But there's been a couple problems with them, namely cost and ease of use, in that the easy-to-use ones are expensive, and the cheap ones are hard to use. I'll explain. There are several companies that make reducers that are simple chamber-length sleeves that slide in like a shell, then you load the shell into them, fire it, remove the sleeve, remove the shell from the sleeve, and start all over again. These are the cheap ones, anywhere from $40 to $50 a pair, and you can reduce practically any gauge to any smaller one. Then there are those that stay in the gun and the shell is removed and the gun reloaded in the usual manner; the ejectors and extractors work just like they normally would. Some of these are chamber-length, some are longer, and some, like Briley has made for years for competitive skeet shooters, are full-barrel length. All of this sort that stay in the gun are more expensive but, of course, easier to use. And some of the sets are not "complete" - by that, I mean you can't downsize to all lower gauges. For example, Briley's Sidekick Chamber Inserts (these stay in the gun and are not the full-length tubes mentioned earlier) start with 12-gauge and reduce 12-20, 12-28, and 12-.410, but not 16-something smaller or 20-something smaller. These sets cost $249, with the 12-.410 running $279. Of course, these are pretty much intended for the fellow who shoots skeet's four gauge classes. Browning's Little Skeeter Gauge Reducers will take any gauge to everything smaller, even 28-.410, but they don't stay in the gun. They are $50 a set. And Chamber Mates™ sets, at $239.99 are nifty stay-in-the-gun sets with a great reputation, but for me, they don't offer a 16-20, only 16-28 and 16-.410. These are $239.99, $289.99 in any .410 model. Now, all of these work, all of them have great reputations and followings, and all of them do exactly what they say they do. There's no question that they are all of the highest quality.
The ones I've found to be the best for my use, traveling with an odd-gauge gun, ease of use, and price all being factors, is the new GaugeMate Gold series. These stay in the gun (the company makes an inexpensive take out and reload GaugeMate Silver series as well, the first product they offered), they are priced lower than some of the others, and they fit all gauges from 28-gauge up to 10-gauge, which we'll ignore for our purposes here to reduce the confusion factor. The sets that reduce by one gauge, from 12-16 or 20-28, for example, are split down the side. This split acts like a spring to keep the insert tight enough in the chamber that it won't come charging out when the ejector functions, For a two-gauge reduction, like from 12-20 or 16-28, the inserts stay in the gun using O rings that make for a tight, slip-free fit - a small container of lubricant is provided in case the fits a little too tight with either the one or two gauge reducers, Since not all chambers for a given gauge are the same exact size in every gun, it takes a couple minutes of fine-tuning to get the inserts to fit, function, and stay in the gun. But that's a one-time deal, I found, when I tried the GaugeMate Golds out. Besides the reducers, the set contains a tool that extracts the inserts, the lubricant, a chamber brush, and a set of pretty nice snap caps you use to get the inserts regulated and working right without using live ammunition - smart. All this stuff comes in a small zip pouch that can be easily tossed into a gun case or duffel when you pack for a trip.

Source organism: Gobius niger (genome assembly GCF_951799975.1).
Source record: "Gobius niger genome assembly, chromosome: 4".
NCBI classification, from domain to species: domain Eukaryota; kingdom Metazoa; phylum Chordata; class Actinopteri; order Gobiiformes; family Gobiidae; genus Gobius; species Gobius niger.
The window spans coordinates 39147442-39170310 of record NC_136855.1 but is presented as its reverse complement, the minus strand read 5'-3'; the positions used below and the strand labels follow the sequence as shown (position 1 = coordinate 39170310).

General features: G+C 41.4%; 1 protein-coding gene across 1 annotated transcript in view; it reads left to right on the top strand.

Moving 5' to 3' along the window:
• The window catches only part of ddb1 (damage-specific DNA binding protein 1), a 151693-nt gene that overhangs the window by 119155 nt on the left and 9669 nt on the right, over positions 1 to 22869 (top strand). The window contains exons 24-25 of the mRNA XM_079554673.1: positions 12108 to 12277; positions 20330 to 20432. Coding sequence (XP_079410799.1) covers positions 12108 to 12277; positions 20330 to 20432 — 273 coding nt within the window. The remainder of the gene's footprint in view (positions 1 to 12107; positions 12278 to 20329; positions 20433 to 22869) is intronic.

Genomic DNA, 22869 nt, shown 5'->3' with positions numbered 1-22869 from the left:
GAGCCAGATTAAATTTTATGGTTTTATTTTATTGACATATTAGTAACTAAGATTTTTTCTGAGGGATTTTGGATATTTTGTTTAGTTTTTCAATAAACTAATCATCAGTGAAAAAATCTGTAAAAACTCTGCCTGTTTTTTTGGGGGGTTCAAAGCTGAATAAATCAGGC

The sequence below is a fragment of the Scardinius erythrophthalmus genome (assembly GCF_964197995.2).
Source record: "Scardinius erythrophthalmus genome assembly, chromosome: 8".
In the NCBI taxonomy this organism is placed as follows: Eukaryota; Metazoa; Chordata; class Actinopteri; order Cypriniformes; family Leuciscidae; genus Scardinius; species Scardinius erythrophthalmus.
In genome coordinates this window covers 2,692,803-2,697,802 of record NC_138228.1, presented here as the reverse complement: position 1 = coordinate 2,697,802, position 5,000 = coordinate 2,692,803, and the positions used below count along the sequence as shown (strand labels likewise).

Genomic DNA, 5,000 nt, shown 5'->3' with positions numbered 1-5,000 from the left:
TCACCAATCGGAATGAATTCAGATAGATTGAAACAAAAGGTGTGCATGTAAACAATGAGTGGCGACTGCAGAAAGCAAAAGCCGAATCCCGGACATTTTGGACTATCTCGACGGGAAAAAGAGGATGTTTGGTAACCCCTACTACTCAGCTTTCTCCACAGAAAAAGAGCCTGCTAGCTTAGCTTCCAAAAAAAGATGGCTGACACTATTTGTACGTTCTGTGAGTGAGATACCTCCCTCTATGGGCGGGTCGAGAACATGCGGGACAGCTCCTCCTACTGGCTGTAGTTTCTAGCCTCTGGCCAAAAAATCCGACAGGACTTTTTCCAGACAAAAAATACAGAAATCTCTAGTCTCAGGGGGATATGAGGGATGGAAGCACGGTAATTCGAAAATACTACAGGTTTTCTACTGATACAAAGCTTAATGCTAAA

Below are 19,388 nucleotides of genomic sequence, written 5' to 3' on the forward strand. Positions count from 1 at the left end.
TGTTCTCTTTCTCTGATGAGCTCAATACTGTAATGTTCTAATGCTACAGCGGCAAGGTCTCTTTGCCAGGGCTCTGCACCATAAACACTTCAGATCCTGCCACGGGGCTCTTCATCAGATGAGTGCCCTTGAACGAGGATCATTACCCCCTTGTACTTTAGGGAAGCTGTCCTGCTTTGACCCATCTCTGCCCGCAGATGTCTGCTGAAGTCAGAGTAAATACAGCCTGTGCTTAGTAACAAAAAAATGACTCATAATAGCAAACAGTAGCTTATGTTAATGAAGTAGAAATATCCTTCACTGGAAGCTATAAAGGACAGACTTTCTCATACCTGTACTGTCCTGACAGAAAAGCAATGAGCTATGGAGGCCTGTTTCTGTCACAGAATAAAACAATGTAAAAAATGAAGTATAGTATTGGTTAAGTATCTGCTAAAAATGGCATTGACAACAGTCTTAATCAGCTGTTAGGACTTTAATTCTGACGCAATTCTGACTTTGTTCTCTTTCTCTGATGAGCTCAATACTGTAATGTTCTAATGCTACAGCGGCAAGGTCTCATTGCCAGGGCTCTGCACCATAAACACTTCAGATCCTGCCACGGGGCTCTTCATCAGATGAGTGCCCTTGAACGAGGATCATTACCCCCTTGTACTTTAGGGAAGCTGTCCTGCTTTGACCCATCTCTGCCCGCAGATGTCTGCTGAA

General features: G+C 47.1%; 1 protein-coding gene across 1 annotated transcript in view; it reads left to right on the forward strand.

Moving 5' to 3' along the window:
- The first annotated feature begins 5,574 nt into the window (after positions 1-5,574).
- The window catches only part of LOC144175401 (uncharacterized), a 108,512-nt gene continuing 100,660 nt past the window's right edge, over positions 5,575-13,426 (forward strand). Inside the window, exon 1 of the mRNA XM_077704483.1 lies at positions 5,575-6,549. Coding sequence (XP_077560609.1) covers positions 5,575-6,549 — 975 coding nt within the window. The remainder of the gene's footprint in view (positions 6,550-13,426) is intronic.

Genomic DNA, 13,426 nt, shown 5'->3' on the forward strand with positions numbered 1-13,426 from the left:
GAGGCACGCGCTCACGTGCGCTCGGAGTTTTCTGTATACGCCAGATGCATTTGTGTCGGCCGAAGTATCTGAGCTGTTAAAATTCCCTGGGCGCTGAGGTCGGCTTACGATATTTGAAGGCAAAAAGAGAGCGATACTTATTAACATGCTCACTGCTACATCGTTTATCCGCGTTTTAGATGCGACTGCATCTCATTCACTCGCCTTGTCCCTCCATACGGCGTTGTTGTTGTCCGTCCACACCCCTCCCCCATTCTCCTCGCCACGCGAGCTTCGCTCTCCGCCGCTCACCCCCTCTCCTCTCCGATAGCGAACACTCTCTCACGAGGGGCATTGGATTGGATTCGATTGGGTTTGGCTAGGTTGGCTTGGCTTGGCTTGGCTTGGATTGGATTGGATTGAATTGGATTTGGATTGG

Cost? For 10-12, 12-16, 16-20, 20-28, it's $129,99, For 10-12XL (for 3 1/2" 12-gauge loads), 10-16, 10-20, 12-20, 12- 28, and 16-28, it's $136.99. For 12, 16, 20, or 28 down to .410, it's $149.99. All of these, if you order off the website (www.gaugemate.com), also have $6 s&h tacked on.